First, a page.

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I was at a wedding a little while ago, sitting next to a grandmother of three young children.

“Honestly,” she said, “kids these days have no idea what real values are and they’re certainly not going to learn them from their parents.”

“What does that mean?” I asked her curiously.

“How can children learn anything of meaning when they are using devices instead of reading books? Or they can just text each other instead of talking to each other,” she quickly replied.

“Did your daughter have access to those things when she was growing up?” I asked her.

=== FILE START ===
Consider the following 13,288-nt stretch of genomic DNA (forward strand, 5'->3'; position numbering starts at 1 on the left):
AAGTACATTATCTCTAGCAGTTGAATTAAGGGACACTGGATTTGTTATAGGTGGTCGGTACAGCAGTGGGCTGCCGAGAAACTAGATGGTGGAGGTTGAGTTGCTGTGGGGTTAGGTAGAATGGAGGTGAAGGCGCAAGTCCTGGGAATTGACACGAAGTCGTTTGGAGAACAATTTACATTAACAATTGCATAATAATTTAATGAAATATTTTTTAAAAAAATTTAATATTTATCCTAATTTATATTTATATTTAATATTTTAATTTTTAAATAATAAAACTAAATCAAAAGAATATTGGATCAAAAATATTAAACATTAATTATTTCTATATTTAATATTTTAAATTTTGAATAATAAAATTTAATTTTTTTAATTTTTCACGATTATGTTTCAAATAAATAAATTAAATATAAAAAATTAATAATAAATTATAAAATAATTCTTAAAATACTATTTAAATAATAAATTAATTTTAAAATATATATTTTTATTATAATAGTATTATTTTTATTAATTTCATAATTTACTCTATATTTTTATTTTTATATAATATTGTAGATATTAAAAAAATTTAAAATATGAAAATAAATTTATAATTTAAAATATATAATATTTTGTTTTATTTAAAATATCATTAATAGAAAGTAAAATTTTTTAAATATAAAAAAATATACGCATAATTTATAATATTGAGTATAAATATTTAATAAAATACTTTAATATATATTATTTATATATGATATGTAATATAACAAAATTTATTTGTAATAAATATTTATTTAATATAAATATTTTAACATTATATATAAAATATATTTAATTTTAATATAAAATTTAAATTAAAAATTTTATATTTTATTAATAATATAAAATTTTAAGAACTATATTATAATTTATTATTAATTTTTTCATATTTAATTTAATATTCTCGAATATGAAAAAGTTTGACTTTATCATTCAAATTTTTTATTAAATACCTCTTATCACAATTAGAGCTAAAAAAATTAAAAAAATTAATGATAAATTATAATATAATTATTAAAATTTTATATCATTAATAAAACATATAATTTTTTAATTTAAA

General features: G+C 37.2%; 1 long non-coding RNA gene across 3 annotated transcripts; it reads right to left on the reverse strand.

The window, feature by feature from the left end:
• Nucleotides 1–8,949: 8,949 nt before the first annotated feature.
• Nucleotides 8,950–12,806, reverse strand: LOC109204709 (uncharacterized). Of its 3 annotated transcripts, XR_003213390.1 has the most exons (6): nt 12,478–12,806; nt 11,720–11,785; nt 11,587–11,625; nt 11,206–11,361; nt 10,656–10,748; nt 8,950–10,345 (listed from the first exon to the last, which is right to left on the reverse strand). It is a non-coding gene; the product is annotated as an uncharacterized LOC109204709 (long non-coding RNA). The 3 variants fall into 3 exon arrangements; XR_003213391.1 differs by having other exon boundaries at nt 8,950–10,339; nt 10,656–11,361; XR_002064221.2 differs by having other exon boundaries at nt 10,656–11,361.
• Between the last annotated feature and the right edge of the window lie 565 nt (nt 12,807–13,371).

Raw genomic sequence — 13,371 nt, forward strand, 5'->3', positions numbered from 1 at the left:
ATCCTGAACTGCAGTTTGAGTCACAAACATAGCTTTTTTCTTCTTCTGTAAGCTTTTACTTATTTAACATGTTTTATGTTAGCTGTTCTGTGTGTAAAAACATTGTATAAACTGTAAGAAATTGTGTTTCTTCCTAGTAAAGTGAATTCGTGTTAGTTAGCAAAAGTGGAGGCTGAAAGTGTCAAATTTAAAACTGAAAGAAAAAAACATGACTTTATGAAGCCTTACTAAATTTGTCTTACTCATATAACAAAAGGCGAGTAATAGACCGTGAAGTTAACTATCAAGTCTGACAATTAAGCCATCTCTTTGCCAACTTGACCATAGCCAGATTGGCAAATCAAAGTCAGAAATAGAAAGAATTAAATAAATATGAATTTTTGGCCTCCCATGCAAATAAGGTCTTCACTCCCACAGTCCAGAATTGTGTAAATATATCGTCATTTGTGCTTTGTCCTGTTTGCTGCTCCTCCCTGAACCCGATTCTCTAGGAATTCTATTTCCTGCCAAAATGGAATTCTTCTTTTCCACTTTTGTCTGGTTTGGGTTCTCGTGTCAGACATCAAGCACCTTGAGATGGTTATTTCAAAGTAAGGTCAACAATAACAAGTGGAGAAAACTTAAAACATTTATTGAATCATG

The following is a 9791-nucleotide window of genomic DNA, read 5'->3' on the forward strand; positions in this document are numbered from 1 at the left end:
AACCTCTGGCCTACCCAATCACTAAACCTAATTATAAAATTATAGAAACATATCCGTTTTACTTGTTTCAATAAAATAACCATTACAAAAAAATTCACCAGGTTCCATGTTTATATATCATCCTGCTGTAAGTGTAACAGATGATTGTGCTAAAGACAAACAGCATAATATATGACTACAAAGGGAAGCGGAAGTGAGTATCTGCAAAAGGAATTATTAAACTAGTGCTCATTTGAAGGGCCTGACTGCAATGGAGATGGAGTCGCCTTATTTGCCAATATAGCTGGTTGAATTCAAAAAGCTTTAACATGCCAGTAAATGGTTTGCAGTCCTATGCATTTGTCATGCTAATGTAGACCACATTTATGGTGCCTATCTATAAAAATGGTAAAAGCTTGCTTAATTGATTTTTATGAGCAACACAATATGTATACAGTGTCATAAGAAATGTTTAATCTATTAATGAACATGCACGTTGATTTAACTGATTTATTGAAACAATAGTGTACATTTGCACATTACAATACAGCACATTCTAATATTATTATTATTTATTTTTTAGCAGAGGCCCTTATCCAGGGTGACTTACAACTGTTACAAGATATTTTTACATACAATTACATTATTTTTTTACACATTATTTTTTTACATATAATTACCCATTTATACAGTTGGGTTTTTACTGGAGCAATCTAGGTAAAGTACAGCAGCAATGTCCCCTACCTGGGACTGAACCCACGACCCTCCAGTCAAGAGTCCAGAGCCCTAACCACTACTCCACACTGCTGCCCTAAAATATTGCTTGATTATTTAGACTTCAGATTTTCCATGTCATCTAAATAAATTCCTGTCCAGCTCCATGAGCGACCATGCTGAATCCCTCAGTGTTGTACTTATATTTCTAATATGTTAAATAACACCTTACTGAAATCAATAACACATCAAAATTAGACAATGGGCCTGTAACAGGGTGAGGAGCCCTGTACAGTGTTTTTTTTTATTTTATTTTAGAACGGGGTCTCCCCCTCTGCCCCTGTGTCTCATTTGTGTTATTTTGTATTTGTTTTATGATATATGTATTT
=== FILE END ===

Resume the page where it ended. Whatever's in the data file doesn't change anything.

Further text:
“No, of course not,” she answered.

“Because you didn’t let her or because it didn’t exist?” I wondered.

“Because it didn’t exist. Why?”

“Because it leads me to wonder how useful it is to sit here and judge your daughter’s parenting to a group of strangers when you could, instead, find ways to support her as a parent while she faces challenges that didn’t exist when you were raising your own children.”

For the record, she didn’t appreciate this feedback too much and the conversation ended there.

Having said that, I—along with a large number of my friends and family—don’t appreciate getting told every single day that we’re raising serial killers because we let our children use a paint-by-numbers app on our computers.

Here’s the thing . . .